There are vanishingly few Christians and Jews in Turkey. So the numbers of non-Muslims in the country cannot begin to explain the mounting popular hostility — not simply toward Americans, Europeans, and Israelis, but toward Christians and Jews as such. Turkey’s population (roughly 77 million) is more than 99.8 percent Muslim, with its tiny Jewish and Christian populations (perhaps 25,000 and 150,000, respectively) looking like a rounding error. Yet more than two-thirds of all Turks (68 percent) expressed a negative view of Christians in the 2009 Pew Global Attitudes Survey, as opposed to the results in nearby Muslim-majority states with much larger Christian minorities, like Jordan (44 percent negative) and Egypt (49 percent). Hostility toward Jews, moreover, has spiked recently, with those self-identified as “very unfavorable” jumping from 32 percent in 2004 to 73 percent in 2009.

The short answer to the question why Christians keep getting attacked in Turkey is that ideas have consequences, with bad ones often leading to deadly consequences. In the current issue of Commentary, Michael Rubin offers a masterly step-by-step analysis of the way in which Turkey’s current Islamist rulers have systematically undermined and dismantled Atatürk’s secular legacy and have put in place an embryonic Islamist state. Ideas once expressed on the fringes of Turkish society have now become mainstream and respectable.

It is precisely this darkening climate of public opinion that provides the essential context for the spate of attacks against Catholic priests. Here it’s worth noting that, historically, Catholics were not regarded as enemies of modern Turkey in the way that Greeks and Armenians were. The Holy See was one of the first states to exchange ambassadors with the newly formed Turkish Republic in 1923; and one of its first ambassadors (from 1933 to 1944), still fondly remembered, was Angelo Roncalli, better known today as Blessed John XXIII.

So too is it a fact that Catholic clergy serving in trouble spots like Turkey have sometimes (though not always) enjoyed a certain immunity from violence or arbitrary arrest. That’s because the Vatican is widely perceived as a powerful entity that can command diplomatic and media attention (especially as compared to Christian evangelicals, who lack similar institutional support). That several Catholic priests have now been attacked in Turkey is a troubling new development that may reflect political Islam’s implacable hostility toward Pope Benedict XVI. Recall that what angered Islamists most about Benedict’s 2006 Regensburg lecture was not an injudicious quotation from a 14th-century Byzantine emperor. It was Benedict’s observation that while reason without faith leads to nihilism (Europe’s problem), faith without reason leads to fanaticism and violence (Islam’s problem).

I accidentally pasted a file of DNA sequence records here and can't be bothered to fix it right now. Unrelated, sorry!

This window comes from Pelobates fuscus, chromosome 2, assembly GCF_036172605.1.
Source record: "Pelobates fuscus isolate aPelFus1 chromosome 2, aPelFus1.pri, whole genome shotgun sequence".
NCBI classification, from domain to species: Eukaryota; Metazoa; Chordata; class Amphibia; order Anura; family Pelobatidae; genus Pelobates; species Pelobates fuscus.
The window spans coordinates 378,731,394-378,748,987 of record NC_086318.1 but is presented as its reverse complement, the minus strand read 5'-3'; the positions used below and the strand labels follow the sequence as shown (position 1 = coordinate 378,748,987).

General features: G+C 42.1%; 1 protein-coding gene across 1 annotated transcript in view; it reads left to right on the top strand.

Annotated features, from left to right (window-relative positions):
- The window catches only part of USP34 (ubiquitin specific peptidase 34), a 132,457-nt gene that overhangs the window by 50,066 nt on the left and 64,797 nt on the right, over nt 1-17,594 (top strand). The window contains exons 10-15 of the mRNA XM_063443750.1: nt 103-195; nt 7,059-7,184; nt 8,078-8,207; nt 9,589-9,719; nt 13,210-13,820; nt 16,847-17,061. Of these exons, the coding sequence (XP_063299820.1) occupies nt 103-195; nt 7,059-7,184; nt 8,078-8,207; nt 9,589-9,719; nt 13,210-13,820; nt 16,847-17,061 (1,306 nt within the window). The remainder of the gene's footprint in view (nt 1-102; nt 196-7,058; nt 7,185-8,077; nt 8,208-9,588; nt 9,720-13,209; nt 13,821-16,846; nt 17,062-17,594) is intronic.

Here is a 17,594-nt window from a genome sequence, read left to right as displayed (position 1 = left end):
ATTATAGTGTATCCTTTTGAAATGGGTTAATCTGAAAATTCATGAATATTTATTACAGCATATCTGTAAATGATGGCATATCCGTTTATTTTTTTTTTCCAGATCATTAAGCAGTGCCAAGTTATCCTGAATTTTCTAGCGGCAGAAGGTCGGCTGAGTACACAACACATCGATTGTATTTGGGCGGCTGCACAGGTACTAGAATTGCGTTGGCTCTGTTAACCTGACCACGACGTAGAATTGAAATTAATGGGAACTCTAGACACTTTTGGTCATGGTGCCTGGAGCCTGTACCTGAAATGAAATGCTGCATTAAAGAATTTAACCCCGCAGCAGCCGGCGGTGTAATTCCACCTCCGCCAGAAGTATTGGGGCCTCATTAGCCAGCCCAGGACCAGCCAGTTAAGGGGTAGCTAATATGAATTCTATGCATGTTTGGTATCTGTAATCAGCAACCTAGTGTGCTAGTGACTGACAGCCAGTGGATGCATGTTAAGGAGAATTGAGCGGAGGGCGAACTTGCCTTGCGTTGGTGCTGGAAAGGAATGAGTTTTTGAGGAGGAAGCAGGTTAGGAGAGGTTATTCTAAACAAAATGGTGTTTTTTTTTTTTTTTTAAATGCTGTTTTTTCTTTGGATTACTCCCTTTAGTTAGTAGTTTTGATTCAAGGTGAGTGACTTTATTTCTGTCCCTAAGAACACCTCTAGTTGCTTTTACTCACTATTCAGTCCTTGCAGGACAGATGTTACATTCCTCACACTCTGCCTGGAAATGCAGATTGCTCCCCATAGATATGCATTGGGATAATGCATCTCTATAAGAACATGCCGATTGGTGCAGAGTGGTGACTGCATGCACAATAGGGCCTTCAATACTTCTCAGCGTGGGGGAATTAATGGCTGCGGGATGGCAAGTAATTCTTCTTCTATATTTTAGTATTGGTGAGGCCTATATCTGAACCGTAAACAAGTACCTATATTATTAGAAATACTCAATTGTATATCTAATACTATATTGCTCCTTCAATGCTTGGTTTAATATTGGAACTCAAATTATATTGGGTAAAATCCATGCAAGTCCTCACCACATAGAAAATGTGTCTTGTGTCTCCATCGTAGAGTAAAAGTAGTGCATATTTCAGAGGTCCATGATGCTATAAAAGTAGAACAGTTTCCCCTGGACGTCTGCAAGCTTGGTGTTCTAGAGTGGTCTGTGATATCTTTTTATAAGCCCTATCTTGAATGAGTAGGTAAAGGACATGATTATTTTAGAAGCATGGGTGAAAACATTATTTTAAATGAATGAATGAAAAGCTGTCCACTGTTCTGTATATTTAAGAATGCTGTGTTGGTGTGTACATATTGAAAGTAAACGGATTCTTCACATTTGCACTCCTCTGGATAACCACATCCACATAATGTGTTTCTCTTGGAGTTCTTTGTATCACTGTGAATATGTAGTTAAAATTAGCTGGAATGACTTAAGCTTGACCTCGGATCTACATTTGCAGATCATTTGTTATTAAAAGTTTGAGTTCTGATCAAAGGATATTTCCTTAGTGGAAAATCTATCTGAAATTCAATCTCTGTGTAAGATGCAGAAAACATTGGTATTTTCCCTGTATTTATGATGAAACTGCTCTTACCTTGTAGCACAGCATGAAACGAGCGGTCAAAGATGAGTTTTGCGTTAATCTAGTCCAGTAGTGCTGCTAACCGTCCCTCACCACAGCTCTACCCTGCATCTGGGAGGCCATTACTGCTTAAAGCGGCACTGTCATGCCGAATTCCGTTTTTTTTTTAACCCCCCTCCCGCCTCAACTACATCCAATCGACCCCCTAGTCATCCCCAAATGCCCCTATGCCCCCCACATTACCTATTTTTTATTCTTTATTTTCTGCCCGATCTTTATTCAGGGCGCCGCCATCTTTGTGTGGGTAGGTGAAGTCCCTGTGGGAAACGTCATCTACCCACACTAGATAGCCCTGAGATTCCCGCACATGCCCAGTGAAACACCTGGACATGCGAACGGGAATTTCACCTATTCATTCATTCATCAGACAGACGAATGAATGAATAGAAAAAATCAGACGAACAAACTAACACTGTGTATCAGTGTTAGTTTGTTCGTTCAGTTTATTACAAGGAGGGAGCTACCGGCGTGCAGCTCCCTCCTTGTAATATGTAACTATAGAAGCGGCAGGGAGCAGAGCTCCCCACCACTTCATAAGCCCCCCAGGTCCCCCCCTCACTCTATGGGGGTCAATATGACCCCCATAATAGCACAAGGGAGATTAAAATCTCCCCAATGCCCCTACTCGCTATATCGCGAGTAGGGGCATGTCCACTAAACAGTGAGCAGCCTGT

But it’s also a fact that the killing of Catholic clerics in Muslim-majority states tends nowadays in the West to be passed over in silence or treated as business as usual. Imagine for a moment what would happen if — God forbid! — a very senior, foreign-born Muslim cleric were murdered in the U.S. in circumstances amounting to a hate crime. It is not difficult to imagine the likely aftermath: wall-to-wall media coverage, repeated international condemnations, and multiple presidential apologies.

In the case of Bishop Padovese, one close observer makes explicit the connection between pervasive media vilification and violence against Catholic clergy. Fr. Bernardo Cervellera, whose Asia News broke the story of the true facts surrounding the bishop’s murder, maintains that “there’s a campaign against Christian priests in Turkey. The government says it’s not true, the Turks say they don’t believe it, but it’s quite enough to watch television or read the newspapers to realize that indeed it is true.”

These facts — and their necessary implications — are a long way from the Islam-is-a-religion-of-peace happy talk peddled by both the Bush and Obama administrations. Little wonder that there’s practically no understanding in the U.S. that Turkey’s beleaguered religious minorities — and their co-religionists elsewhere in the region — serve as canaries in the coal mine, bellwethers for major policy shifts that our foreign-policy establishment is slow to grasp. Or indeed that the plight of these minorities mirrors, at least roughly, the state of U.S. interests and ideals in the region.

It wasn’t always the case that Americans paid no attention to the plight of Middle Eastern Christians. In the wake of World War I, the New York Times could safely assume a lively interest (and some Biblical literacy) among readers when editorializing in 1922 about the mass expulsion of ethnic Greek Christians from the new Turkish state: “Is this to be the end of the Christian minorities in Asia Minor — that land where, 13 centuries and more before the Turk came to rule, Paul had journeyed as a missionary through its length and breadth, and where the first ‘seven churches that are in Asia’ stood, to which the messages written in the Book of Revelation were sent?”